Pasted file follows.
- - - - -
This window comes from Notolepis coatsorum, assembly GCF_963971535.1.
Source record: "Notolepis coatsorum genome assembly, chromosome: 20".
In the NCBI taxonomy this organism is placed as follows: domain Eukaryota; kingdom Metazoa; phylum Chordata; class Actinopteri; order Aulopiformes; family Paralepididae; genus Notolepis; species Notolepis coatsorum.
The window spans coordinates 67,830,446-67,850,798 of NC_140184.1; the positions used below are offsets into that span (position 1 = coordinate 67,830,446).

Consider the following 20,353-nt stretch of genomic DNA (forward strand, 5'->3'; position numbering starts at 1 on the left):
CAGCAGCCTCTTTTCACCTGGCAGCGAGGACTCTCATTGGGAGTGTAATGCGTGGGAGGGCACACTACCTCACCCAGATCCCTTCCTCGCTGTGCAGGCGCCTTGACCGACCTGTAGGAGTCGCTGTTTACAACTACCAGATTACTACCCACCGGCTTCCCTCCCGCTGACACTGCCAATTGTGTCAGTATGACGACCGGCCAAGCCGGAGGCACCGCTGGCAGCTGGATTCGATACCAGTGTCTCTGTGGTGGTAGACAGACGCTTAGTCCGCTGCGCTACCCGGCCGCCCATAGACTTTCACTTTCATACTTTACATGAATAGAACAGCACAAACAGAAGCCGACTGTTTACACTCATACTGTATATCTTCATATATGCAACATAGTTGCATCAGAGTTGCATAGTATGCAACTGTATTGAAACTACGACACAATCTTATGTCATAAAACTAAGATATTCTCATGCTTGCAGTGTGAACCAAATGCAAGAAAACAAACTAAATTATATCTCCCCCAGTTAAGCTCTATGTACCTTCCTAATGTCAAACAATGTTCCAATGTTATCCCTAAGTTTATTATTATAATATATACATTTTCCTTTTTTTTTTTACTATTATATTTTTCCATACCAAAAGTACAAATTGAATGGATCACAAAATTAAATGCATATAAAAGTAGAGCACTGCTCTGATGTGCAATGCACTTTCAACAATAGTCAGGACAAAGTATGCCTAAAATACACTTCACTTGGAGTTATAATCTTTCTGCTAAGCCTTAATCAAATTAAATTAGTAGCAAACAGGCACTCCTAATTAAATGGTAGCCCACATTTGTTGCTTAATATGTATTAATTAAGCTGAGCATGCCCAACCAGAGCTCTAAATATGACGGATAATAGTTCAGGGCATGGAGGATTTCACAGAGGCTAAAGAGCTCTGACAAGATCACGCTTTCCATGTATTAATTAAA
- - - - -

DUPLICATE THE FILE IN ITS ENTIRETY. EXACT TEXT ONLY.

This window comes from Notolepis coatsorum, assembly GCF_963971535.1.
Source record: "Notolepis coatsorum genome assembly, chromosome: 20".
In the NCBI taxonomy this organism is placed as follows: domain Eukaryota; kingdom Metazoa; phylum Chordata; class Actinopteri; order Aulopiformes; family Paralepididae; genus Notolepis; species Notolepis coatsorum.
The window spans coordinates 67,830,446-67,850,798 of NC_140184.1; the positions used below are offsets into that span (position 1 = coordinate 67,830,446).

Consider the following 20,353-nt stretch of genomic DNA (forward strand, 5'->3'; position numbering starts at 1 on the left):
CAGCAGCCTCTTTTCACCTGGCAGCGAGGACTCTCATTGGGAGTGTAATGCGTGGGAGGGCACACTACCTCACCCAGATCCCTTCCTCGCTGTGCAGGCGCCTTGACCGACCTGTAGGAGTCGCTGTTTACAACTACCAGATTACTACCCACCGGCTTCCCTCCCGCTGACACTGCCAATTGTGTCAGTATGACGACCGGCCAAGCCGGAGGCACCGCTGGCAGCTGGATTCGATACCAGTGTCTCTGTGGTGGTAGACAGACGCTTAGTCCGCTGCGCTACCCGGCCGCCCATAGACTTTCACTTTCATACTTTACATGAATAGAACAGCACAAACAGAAGCCGACTGTTTACACTCATACTGTATATCTTCATATATGCAACATAGTTGCATCAGAGTTGCATAGTATGCAACTGTATTGAAACTACGACACAATCTTATGTCATAAAACTAAGATATTCTCATGCTTGCAGTGTGAACCAAATGCAAGAAAACAAACTAAATTATATCTCCCCCAGTTAAGCTCTATGTACCTTCCTAATGTCAAACAATGTTCCAATGTTATCCCTAAGTTTATTATTATAATATATACATTTTCCTTTTTTTTTTTACTATTATATTTTTCCATACCAAAAGTACAAATTGAATGGATCACAAAATTAAATGCATATAAAAGTAGAGCACTGCTCTGATGTGCAATGCACTTTCAACAATAGTCAGGACAAAGTATGCCTAAAATACACTTCACTTGGAGTTATAATCTTTCTGCTAAGCCTTAATCAAATTAAATTAGTAGCAAACAGGCACTCCTAATTAAATGGTAGCCCACATTTGTTGCTTAATATGTATTAATTAAGCTGAGCATGCCCAACCAGAGCTCTAAATATGACGGATAATAGTTCAGGGCATGGAGGATTTCACAGAGGCTAAAGAGCTCTGACAAGATCACGCTTTCCATGTATTAATTAAA